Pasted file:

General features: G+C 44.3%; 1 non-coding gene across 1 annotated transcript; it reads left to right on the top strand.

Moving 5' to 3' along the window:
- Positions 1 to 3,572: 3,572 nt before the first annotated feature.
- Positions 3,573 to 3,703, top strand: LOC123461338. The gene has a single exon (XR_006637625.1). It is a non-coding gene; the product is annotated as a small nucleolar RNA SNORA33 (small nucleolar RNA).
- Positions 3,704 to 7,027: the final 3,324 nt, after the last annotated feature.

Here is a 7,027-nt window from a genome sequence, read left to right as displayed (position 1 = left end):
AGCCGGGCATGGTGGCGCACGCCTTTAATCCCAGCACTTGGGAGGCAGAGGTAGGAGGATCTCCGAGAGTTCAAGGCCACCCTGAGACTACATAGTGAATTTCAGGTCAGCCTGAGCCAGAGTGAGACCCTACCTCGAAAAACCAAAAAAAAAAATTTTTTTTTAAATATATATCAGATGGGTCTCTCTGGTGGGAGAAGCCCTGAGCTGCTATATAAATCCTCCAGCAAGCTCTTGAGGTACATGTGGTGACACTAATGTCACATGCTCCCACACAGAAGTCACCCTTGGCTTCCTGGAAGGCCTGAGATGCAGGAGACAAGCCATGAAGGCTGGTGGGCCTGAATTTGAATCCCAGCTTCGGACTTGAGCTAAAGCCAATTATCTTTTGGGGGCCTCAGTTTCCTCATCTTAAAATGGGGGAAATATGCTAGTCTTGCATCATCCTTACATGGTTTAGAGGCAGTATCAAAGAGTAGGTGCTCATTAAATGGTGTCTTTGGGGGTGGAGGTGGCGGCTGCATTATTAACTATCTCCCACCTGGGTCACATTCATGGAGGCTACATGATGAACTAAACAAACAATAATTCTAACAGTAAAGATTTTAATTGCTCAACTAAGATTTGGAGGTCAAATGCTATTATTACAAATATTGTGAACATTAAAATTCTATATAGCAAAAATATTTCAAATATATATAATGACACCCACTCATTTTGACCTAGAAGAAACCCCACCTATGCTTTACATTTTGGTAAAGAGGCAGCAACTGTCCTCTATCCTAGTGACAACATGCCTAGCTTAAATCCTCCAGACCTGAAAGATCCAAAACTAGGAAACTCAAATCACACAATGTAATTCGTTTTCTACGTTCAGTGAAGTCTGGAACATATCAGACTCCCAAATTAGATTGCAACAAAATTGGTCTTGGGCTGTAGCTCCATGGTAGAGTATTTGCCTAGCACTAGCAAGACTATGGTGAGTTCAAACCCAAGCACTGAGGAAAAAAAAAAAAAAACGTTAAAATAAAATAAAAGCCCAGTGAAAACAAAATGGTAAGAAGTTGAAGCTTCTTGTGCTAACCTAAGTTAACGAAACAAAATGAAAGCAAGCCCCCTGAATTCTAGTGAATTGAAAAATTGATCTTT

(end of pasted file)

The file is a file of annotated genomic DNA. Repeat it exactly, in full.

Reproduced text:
General features: G+C 44.3%; 1 non-coding gene across 1 annotated transcript; it reads left to right on the top strand.

Moving 5' to 3' along the window:
- Positions 1 to 3,572: 3,572 nt before the first annotated feature.
- Positions 3,573 to 3,703, top strand: LOC123461338. The gene has a single exon (XR_006637625.1). It is a non-coding gene; the product is annotated as a small nucleolar RNA SNORA33 (small nucleolar RNA).
- Positions 3,704 to 7,027: the final 3,324 nt, after the last annotated feature.

Here is a 7,027-nt window from a genome sequence, read left to right as displayed (position 1 = left end):
AGCCGGGCATGGTGGCGCACGCCTTTAATCCCAGCACTTGGGAGGCAGAGGTAGGAGGATCTCCGAGAGTTCAAGGCCACCCTGAGACTACATAGTGAATTTCAGGTCAGCCTGAGCCAGAGTGAGACCCTACCTCGAAAAACCAAAAAAAAAAATTTTTTTTTAAATATATATCAGATGGGTCTCTCTGGTGGGAGAAGCCCTGAGCTGCTATATAAATCCTCCAGCAAGCTCTTGAGGTACATGTGGTGACACTAATGTCACATGCTCCCACACAGAAGTCACCCTTGGCTTCCTGGAAGGCCTGAGATGCAGGAGACAAGCCATGAAGGCTGGTGGGCCTGAATTTGAATCCCAGCTTCGGACTTGAGCTAAAGCCAATTATCTTTTGGGGGCCTCAGTTTCCTCATCTTAAAATGGGGGAAATATGCTAGTCTTGCATCATCCTTACATGGTTTAGAGGCAGTATCAAAGAGTAGGTGCTCATTAAATGGTGTCTTTGGGGGTGGAGGTGGCGGCTGCATTATTAACTATCTCCCACCTGGGTCACATTCATGGAGGCTACATGATGAACTAAACAAACAATAATTCTAACAGTAAAGATTTTAATTGCTCAACTAAGATTTGGAGGTCAAATGCTATTATTACAAATATTGTGAACATTAAAATTCTATATAGCAAAAATATTTCAAATATATATAATGACACCCACTCATTTTGACCTAGAAGAAACCCCACCTATGCTTTACATTTTGGTAAAGAGGCAGCAACTGTCCTCTATCCTAGTGACAACATGCCTAGCTTAAATCCTCCAGACCTGAAAGATCCAAAACTAGGAAACTCAAATCACACAATGTAATTCGTTTTCTACGTTCAGTGAAGTCTGGAACATATCAGACTCCCAAATTAGATTGCAACAAAATTGGTCTTGGGCTGTAGCTCCATGGTAGAGTATTTGCCTAGCACTAGCAAGACTATGGTGAGTTCAAACCCAAGCACTGAGGAAAAAAAAAAAAAAACGTTAAAATAAAATAAAAGCCCAGTGAAAACAAAATGGTAAGAAGTTGAAGCTTCTTGTGCTAACCTAAGTTAACGAAACAAAATGAAAGCAAGCCCCCTGAATTCTAGTGAATTGAAAAATTGATCTTT